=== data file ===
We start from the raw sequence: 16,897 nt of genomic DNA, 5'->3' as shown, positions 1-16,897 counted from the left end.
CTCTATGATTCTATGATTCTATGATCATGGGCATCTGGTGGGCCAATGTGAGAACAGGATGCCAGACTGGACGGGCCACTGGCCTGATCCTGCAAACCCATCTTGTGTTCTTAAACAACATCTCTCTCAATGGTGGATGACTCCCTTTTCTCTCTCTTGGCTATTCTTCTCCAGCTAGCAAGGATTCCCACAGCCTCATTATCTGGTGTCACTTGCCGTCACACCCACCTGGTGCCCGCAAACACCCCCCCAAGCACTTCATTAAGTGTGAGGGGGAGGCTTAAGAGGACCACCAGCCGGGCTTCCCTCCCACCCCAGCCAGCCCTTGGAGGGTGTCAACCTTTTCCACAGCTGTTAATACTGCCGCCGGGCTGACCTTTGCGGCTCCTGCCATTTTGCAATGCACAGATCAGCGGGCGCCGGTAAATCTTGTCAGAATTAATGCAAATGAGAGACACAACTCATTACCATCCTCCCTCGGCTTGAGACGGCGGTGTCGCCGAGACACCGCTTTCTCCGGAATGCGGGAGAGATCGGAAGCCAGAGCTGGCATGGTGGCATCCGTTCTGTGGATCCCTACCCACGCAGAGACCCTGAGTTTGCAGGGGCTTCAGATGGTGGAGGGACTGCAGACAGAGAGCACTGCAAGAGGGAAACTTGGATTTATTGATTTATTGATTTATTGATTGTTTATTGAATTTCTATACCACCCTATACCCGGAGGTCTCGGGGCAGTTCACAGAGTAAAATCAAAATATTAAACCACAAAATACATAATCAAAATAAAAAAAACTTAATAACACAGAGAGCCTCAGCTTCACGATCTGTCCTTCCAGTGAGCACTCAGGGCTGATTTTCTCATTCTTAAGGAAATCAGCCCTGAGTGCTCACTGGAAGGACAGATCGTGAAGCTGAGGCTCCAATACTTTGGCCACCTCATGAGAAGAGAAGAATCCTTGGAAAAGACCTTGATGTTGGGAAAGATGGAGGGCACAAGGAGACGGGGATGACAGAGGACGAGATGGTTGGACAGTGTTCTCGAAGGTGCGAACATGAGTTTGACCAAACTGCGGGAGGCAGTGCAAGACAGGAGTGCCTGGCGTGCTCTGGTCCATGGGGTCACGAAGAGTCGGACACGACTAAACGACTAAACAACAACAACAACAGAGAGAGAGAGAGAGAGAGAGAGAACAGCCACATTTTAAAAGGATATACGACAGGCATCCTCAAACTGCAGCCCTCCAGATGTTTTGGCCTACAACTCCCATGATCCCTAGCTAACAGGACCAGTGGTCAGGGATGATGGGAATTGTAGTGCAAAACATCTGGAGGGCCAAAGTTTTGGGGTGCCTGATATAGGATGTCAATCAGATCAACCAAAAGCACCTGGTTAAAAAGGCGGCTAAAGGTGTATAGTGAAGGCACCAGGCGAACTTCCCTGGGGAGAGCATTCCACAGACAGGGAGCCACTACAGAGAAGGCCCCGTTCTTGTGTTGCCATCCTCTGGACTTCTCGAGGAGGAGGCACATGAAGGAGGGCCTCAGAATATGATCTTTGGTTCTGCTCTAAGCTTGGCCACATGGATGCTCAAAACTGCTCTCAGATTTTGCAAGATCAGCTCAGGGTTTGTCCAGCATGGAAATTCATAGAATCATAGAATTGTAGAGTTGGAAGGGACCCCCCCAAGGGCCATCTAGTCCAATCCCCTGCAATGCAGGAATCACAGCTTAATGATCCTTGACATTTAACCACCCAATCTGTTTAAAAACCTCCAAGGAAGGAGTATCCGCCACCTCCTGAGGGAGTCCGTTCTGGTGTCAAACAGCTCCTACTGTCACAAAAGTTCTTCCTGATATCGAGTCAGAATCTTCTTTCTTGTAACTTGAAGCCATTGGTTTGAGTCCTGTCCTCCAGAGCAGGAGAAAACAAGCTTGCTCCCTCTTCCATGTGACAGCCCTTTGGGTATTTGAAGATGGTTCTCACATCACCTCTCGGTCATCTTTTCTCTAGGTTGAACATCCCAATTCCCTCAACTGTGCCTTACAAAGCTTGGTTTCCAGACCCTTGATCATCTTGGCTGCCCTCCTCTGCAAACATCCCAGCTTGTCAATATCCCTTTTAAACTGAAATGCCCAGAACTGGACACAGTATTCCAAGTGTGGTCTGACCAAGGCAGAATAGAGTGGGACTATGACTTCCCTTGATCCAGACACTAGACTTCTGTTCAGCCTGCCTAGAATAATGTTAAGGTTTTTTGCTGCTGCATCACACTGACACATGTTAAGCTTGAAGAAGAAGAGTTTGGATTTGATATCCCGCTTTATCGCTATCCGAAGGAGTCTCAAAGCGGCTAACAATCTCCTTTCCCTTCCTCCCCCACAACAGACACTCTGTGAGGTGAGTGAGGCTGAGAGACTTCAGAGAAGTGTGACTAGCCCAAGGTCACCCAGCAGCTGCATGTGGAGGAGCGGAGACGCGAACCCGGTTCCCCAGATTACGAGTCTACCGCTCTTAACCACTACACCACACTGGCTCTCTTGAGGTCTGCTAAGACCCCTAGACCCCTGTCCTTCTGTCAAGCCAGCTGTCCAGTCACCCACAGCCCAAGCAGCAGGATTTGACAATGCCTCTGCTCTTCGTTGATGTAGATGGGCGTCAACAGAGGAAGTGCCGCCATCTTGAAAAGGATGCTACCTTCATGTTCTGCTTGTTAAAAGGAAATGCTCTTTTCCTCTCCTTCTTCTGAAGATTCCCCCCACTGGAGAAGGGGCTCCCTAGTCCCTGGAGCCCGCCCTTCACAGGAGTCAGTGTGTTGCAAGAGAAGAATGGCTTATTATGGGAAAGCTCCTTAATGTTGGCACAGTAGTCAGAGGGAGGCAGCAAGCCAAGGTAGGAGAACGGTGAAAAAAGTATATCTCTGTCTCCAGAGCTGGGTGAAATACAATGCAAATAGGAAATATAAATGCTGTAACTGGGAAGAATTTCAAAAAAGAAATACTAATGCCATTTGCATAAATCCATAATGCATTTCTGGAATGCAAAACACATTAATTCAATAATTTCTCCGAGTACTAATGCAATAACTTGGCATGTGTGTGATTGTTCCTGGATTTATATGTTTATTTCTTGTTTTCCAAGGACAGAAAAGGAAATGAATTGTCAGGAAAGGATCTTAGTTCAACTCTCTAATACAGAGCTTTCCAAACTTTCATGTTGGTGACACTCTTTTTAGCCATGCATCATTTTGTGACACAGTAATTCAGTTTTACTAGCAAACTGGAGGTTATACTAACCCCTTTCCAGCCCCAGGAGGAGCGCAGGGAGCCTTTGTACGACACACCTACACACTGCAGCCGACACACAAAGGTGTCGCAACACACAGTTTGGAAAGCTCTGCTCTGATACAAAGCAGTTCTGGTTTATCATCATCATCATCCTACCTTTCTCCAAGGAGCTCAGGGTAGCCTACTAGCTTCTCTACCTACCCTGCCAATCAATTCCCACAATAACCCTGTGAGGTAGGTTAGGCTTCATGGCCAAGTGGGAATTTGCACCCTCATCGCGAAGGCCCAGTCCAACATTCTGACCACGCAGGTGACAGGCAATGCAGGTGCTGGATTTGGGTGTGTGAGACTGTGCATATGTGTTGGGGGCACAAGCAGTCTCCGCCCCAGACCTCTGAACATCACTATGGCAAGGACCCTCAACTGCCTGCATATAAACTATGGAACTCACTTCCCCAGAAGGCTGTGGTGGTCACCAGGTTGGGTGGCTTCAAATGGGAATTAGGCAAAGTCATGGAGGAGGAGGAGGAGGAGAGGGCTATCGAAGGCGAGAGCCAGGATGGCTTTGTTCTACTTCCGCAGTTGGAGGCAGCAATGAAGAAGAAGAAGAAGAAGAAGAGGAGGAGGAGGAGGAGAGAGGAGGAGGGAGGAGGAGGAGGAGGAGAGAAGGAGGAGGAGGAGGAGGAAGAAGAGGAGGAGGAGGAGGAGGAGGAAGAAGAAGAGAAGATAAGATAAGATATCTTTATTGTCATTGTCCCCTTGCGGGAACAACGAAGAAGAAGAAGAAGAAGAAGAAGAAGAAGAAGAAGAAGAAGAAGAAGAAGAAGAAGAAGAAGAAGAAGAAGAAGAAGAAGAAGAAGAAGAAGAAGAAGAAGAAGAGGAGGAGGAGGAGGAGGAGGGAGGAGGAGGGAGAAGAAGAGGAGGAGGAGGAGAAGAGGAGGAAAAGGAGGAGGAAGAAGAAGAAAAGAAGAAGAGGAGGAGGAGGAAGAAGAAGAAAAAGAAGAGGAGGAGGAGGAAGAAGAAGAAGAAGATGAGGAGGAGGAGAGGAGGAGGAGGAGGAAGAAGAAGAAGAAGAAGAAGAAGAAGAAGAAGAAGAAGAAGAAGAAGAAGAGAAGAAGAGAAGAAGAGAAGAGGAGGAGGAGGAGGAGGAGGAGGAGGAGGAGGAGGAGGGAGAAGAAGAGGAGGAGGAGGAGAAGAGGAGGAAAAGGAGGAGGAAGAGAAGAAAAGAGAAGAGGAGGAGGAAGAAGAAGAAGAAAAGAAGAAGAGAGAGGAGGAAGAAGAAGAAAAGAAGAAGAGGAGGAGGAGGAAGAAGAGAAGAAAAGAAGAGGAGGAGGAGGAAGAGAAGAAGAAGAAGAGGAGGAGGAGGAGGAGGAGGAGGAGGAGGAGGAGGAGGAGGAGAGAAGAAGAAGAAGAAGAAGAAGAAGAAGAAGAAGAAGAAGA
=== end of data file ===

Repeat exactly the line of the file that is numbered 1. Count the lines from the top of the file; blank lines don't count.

We start from the raw sequence: 16,897 nt of genomic DNA, 5'->3' as shown, positions 1-16,897 counted from the left end.